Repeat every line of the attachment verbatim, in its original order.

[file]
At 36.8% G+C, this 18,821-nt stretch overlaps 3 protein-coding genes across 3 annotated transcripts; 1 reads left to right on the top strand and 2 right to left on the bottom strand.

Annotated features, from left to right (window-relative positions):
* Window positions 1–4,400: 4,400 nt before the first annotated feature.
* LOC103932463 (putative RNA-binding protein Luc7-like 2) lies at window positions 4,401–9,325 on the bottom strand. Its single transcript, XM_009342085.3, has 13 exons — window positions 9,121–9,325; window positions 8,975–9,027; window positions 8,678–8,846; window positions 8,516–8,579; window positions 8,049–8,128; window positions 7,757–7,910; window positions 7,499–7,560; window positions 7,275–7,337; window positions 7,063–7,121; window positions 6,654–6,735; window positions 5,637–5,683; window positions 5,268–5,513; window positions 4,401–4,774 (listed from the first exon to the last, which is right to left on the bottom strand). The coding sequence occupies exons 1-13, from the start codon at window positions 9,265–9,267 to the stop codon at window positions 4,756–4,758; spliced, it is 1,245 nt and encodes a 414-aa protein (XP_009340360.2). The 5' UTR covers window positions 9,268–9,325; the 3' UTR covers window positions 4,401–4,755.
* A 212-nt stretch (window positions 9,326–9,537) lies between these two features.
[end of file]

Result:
At 36.8% G+C, this 18,821-nt stretch overlaps 3 protein-coding genes across 3 annotated transcripts; 1 reads left to right on the top strand and 2 right to left on the bottom strand.

Annotated features, from left to right (window-relative positions):
* Window positions 1–4,400: 4,400 nt before the first annotated feature.
* LOC103932463 (putative RNA-binding protein Luc7-like 2) lies at window positions 4,401–9,325 on the bottom strand. Its single transcript, XM_009342085.3, has 13 exons — window positions 9,121–9,325; window positions 8,975–9,027; window positions 8,678–8,846; window positions 8,516–8,579; window positions 8,049–8,128; window positions 7,757–7,910; window positions 7,499–7,560; window positions 7,275–7,337; window positions 7,063–7,121; window positions 6,654–6,735; window positions 5,637–5,683; window positions 5,268–5,513; window positions 4,401–4,774 (listed from the first exon to the last, which is right to left on the bottom strand). The coding sequence occupies exons 1-13, from the start codon at window positions 9,265–9,267 to the stop codon at window positions 4,756–4,758; spliced, it is 1,245 nt and encodes a 414-aa protein (XP_009340360.2). The 5' UTR covers window positions 9,268–9,325; the 3' UTR covers window positions 4,401–4,755.
* A 212-nt stretch (window positions 9,326–9,537) lies between these two features.